A former grant writer for Pratt Institute in NY, and instructor for New England Literary History at the Academy for Lifelong Learning at Cape Cod Community College, Anne Elizabeth also has a background researching and writing for museum exhibits, and for feature articles on architectural history and art published in numerous magazines and newspapers, most recently as contributing writer for Summerguide magazine. A published poet, she produced the Grange Hall Summer Poetry Series, the Cape Cod Winter Poetry Series, and original plays of Cape playwrights, for several seasons. Her poetry is published in small literary magazines (such as the Aurorean, Poesy, Ibbetson, and many others), and is anthologized in Out of the Blue Writers Unite, 2003 (ed., Gager and Priestly), Summer Home Review, II, 2004 (ed., Loring), and Bagels with the Bards, II, 2007 (ed., Weaver and Watt). She has featured at many New England poetry venues, including the National Poetry Festival, Boston Public Library, 2004 to 2006.

Upon returning from living in Hawaii, where she earned a certificate in Intercultural Leadership, Anne Elizabeth took on an entrepreneurial endeavor: establishing Cape Cod Cultural Tours, LLC, specializing in small group and custom excursions focused on the history, architecture, art, and literary history of Cape Cod and the Islands, for domestic and international visitors to Massachusetts. She says her research on Cape culture has given her much new writing material.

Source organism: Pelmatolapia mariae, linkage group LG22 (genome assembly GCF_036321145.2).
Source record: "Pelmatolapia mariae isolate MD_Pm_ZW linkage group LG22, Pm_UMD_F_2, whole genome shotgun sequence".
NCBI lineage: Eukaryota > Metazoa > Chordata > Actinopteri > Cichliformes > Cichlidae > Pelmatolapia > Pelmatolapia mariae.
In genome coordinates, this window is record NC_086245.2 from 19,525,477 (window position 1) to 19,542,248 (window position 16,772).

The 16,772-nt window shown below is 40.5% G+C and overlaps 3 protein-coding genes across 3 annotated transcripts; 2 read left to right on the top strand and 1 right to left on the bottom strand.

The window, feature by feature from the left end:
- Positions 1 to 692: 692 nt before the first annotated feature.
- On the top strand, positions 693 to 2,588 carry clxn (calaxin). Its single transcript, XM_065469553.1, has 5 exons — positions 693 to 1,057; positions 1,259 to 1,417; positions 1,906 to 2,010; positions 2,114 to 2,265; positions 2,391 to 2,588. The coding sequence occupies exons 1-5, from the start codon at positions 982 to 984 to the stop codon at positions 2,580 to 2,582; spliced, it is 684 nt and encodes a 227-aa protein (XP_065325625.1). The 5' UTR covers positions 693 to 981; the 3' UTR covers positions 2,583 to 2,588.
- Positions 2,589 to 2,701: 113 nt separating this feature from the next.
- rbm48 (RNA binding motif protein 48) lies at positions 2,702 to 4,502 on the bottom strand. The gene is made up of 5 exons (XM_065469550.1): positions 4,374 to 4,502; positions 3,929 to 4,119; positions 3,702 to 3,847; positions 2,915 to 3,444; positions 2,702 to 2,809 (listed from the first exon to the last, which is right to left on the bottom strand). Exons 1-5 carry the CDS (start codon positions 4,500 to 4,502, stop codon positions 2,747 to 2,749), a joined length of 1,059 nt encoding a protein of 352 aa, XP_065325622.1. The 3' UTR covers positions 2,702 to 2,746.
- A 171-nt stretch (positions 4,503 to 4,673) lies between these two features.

President of the Cape Cod Writers Center, Sheila Whitehouse, explains that the Board of Directors selected Anne Elizabeth as the Center’s new executive director for her broad professional experience and commitment to Cape Cod’s cultural presence. She says that the new director’s goal is “to take the legacy of the Cape Cod Writers’ Center to the next level, making it an even more effective, nationally and internationally renowned, mecca for writers.”

Anne Elizabeth and her husband Steve reside in Sandwich.

The Cape Cod Writers’ Center is a non-profit organization dedicated to nurturing and promoting emerging and established writers. The office is located in Osterville, and the annual conference, in its 47th year, has long been held at the Craigville Conference Center during the third week of August. For further information about CCWC Breakfasts with Authors, Books and the World TV show, Pathways to Publications Workshops, and more, see:

Tuesday, December 04, 2007

Somerville Writers Ethan Gilsdorf and Ted Weesner Jr.: From Paris, Prague to Somerville.